Preview FOMC: Two Key Issues

The FOMC meets Tues and Wed this week. With no expectation of a change in the Fed funds target, the key focus is on the assessment and guidance the Federal Reserve provides.

Since the FOMC last met in August, the inflation data has not changed very much. However, its assessment that it began the second paragraph of its August statement with that "the prices of energy and other commodities have risen of late" seems somewhat less true. Commodity prices are more mixed, with oil prices generally stable since early August, for example, and prices for some food stuffs, such as wheat and soy and live cattle are lower. The year-over-year core rate of CPI stood at 1.4% in Aug, the lowest rate since early 2004.

Rather than its inflation assessment, the larger change may lie with its economic assessment. Last month the Fed said that "economic activity was leveling out". This assessment needs to be revised as evidence suggests stronger economic activity is likely here in Q3 and Q4. There is potential for some nuance here.

Even though there has been only one double-dip recession since the Great Depression, there is concern among many, including some at the Fed, that the economic drivers may prove temporary, such as inventory adjustments and government support.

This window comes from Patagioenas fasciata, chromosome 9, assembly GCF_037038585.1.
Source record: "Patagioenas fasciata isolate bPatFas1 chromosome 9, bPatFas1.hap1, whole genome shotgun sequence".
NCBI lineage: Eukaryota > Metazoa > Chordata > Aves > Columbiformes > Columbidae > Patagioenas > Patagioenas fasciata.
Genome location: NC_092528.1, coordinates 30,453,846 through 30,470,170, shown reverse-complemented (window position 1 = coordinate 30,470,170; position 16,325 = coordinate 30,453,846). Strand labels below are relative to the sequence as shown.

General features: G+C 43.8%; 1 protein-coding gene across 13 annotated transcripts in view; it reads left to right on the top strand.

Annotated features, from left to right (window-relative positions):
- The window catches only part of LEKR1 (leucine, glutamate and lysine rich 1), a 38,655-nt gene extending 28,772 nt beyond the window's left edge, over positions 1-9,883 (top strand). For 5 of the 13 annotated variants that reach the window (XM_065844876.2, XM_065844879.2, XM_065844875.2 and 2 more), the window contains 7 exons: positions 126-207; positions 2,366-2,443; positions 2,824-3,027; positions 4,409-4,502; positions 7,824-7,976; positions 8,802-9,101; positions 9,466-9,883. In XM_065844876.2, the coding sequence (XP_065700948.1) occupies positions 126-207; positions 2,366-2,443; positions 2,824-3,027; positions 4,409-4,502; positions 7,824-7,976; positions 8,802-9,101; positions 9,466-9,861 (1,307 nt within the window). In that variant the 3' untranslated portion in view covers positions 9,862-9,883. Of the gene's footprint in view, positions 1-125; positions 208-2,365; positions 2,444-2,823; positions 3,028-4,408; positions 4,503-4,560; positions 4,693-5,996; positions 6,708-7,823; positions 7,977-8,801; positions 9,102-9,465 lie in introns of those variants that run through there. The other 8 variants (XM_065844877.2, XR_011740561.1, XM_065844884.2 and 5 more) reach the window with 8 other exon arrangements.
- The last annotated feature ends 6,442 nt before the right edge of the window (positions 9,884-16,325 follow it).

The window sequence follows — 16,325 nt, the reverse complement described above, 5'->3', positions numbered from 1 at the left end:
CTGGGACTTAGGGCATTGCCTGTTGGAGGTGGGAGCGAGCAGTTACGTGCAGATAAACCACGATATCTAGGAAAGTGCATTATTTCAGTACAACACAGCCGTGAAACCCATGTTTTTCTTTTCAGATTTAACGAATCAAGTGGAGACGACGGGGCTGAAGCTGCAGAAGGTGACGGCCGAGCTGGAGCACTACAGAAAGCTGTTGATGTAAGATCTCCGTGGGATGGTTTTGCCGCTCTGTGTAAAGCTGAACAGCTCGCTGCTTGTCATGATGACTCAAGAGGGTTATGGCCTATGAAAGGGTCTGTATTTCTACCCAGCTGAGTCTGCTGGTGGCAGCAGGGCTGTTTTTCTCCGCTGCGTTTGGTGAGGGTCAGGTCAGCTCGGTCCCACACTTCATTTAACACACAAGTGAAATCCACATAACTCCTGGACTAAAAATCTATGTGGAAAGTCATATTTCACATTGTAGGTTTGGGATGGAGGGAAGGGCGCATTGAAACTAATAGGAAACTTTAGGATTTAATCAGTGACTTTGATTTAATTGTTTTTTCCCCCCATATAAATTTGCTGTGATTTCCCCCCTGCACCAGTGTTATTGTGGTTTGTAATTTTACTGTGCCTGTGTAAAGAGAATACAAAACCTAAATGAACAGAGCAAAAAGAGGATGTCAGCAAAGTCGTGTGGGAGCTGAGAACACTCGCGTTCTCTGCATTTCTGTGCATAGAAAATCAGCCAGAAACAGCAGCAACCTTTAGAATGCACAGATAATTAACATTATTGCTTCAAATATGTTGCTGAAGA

The Fed's assessment of the economic drivers is important because it will influence the FOMC's guidance. In particular, since March, the FOMC has stated that the exceptionally low level of Fed funds would likely be appropriate for an extended period of time. A change in this guidance would be exceptionally important.

What is more important for the FOMC at the moment? Acknowledging that likelihood of stronger growth or re-affirming a prolonged period of low rates? The double-dip--during the Great Depression and the early 1980s was at least partly the result of premature tightening of monetary policy. Given the cautious stance of Bernanke, one of the leading students of the Depression, the FOMC is likely to keep its guidance unchanged, even if that means tempering the economic assessment.

Lastly, we note that the Federal Reserve continues tweak its various lending and support facilities. It is possible that the FOMC announces additional adjustments. One in particular that some observers anticipate is to slow the rate of purchases of mortgage-backed securities and agency bonds, as they previous indicated they would do with their Treasury purchases. Such a development has already been largely telegraphed and would not have much "news content". Just the same though, the FOMC statement typically does not carry such announcements, separating the conduct of monetary policy from its efforts on the liquidity front and credit easing policies.
Preview FOMC: Two Key Issues Preview FOMC:  Two Key Issues Reviewed by magonomics on September 21, 2009 Rating: 5
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